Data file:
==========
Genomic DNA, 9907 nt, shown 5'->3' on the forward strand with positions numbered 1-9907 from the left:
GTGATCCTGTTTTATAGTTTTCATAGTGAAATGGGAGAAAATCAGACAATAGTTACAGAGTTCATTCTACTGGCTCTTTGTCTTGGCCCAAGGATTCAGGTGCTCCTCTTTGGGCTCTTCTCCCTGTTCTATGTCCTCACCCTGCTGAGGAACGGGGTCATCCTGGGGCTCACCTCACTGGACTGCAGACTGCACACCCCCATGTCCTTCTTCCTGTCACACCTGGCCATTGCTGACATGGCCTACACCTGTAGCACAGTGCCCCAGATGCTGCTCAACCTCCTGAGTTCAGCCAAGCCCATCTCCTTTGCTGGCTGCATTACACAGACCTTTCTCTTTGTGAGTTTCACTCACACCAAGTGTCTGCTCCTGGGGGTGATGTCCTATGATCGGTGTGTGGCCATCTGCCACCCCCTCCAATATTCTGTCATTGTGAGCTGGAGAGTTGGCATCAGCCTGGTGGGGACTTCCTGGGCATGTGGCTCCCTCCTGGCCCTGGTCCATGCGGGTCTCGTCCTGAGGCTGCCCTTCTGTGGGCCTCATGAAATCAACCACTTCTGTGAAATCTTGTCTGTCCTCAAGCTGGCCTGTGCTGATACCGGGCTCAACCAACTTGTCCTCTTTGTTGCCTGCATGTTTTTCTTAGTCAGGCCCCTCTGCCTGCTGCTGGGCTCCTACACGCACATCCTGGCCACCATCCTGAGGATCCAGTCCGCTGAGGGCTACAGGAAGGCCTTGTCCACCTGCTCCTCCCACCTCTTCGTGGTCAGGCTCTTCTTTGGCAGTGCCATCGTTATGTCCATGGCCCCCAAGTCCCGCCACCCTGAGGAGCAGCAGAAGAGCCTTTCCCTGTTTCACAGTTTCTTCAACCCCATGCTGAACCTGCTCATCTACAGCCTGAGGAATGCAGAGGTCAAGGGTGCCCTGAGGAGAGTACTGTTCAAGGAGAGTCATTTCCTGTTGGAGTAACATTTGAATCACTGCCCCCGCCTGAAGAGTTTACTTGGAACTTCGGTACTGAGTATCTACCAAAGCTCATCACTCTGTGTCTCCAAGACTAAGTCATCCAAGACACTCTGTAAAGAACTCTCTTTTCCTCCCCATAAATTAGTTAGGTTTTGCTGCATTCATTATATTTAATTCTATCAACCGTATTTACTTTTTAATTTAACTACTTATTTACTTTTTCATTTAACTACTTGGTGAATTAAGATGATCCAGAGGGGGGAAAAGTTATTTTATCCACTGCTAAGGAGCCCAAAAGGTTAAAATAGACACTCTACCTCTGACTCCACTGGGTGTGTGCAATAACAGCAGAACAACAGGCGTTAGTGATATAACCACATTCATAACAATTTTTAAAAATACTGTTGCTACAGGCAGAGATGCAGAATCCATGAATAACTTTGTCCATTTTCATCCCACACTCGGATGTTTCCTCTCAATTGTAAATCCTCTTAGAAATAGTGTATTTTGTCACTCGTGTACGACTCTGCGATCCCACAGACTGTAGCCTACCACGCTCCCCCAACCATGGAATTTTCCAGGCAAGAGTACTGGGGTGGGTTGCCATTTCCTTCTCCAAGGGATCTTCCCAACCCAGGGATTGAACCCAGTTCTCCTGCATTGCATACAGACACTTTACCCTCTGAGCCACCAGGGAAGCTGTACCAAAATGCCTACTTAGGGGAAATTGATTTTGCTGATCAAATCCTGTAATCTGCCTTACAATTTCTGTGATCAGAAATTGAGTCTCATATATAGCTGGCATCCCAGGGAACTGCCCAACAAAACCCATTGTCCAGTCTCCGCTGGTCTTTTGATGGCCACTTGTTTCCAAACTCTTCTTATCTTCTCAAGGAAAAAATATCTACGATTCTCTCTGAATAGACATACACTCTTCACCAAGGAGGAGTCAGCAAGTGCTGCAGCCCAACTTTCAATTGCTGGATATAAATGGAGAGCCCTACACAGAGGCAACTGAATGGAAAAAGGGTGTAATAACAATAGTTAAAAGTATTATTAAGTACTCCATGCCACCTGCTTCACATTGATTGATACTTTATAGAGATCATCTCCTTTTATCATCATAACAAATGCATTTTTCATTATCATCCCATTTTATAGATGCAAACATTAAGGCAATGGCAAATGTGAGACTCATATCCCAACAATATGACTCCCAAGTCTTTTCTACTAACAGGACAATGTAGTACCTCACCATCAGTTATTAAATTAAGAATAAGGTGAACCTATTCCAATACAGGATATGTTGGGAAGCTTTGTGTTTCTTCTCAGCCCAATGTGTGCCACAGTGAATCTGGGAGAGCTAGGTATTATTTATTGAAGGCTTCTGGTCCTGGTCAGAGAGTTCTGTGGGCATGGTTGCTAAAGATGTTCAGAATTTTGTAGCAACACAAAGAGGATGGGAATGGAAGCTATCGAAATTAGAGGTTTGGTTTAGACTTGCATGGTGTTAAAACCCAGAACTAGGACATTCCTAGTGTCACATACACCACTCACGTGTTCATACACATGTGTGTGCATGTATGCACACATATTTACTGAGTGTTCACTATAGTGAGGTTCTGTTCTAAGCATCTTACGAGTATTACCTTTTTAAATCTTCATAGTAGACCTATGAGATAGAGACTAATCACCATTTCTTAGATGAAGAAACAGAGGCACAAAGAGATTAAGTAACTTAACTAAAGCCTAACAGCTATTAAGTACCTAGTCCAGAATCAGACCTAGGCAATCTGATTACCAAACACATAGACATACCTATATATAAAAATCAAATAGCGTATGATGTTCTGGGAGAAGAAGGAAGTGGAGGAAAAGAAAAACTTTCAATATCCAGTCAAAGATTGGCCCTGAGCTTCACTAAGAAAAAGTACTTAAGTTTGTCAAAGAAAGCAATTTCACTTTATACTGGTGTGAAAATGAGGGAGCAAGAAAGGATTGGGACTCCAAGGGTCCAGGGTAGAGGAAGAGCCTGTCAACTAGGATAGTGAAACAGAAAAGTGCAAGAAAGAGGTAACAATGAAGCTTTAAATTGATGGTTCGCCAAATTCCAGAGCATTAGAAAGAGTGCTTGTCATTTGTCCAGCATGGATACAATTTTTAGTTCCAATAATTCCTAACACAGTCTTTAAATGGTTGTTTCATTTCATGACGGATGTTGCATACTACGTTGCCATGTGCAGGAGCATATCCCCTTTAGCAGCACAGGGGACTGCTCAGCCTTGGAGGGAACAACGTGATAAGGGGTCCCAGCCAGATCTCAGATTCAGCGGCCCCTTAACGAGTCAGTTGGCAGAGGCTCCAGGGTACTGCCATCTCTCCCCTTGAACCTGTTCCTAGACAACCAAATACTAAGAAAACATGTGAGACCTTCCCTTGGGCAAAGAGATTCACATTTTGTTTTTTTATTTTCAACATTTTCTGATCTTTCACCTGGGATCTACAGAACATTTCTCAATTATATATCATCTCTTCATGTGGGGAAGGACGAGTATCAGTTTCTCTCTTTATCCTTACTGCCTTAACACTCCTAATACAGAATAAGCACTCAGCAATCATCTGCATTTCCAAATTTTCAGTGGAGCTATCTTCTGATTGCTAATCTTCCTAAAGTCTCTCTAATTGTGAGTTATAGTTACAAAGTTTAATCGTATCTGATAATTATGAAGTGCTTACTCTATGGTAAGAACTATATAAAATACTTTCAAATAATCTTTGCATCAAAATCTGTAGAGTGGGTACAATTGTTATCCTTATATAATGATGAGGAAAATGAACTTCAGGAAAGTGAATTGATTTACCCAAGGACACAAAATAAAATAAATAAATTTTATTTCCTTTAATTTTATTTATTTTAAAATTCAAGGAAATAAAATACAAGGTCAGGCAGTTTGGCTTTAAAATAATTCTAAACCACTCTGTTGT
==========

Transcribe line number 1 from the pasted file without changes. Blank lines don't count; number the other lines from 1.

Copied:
Genomic DNA, 9907 nt, shown 5'->3' on the forward strand with positions numbered 1-9907 from the left: